Ellen Day Hale produced landscapes and large religious murals, but she specialized in figure studies, such as “June,” painted in an Impressionist manner. Like the 17th-century Dutch masters whose work she admired, Hale excelled at depicting solitary women in light-filled interiors, absorbed in domestic pursuits.
Here the sitter concentrates on her sewing, completely ignoring the dazzling landscape beyond the window. Hale’s extremely loose brushwork is visible in the thickly impastoed areas behind the sitter’s head. Yet we can clearly perceive the woman’s thimble and the quick movements of her needle glinting in the sunlight.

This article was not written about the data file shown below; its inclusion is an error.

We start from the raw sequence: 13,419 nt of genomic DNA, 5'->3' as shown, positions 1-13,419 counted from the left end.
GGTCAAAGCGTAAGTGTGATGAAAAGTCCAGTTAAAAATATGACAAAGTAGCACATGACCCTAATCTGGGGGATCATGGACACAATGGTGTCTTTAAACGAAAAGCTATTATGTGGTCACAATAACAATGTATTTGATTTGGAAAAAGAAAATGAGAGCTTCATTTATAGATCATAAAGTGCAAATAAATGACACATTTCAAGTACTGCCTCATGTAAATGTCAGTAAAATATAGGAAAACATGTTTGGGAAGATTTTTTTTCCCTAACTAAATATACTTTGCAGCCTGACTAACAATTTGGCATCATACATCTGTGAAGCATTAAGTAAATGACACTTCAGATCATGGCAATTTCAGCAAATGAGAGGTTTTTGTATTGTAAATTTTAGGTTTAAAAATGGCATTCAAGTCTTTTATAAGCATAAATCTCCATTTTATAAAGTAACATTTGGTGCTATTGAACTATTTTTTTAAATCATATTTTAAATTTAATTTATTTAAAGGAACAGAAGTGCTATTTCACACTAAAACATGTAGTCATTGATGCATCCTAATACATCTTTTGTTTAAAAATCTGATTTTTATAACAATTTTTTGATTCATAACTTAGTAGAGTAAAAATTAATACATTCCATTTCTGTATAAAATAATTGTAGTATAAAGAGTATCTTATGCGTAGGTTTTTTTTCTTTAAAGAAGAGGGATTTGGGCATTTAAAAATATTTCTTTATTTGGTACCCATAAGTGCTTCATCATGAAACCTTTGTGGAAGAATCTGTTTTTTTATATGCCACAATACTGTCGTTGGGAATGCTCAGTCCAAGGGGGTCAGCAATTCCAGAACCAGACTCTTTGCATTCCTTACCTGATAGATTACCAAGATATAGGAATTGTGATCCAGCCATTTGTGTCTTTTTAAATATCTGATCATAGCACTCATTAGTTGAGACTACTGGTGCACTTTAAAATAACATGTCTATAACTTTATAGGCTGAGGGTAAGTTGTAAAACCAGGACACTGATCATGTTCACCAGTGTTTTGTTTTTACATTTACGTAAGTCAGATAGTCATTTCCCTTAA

The dark chair contrasts with the bright light that floods in and picks out a few strands of the woman’s upswept hair. Hale communicates the atmosphere through her rendering of the woman’s dress. She flattens the check pattern in certain sections, allows the right shoulder to dissolve into the light, and adds the unexpected, humanizing touch of a missing button, of which the seamstress seems ironically unaware.
This canvas was presumably painted in Santa Barbara, California, where Hale lived from 1892 to 1893.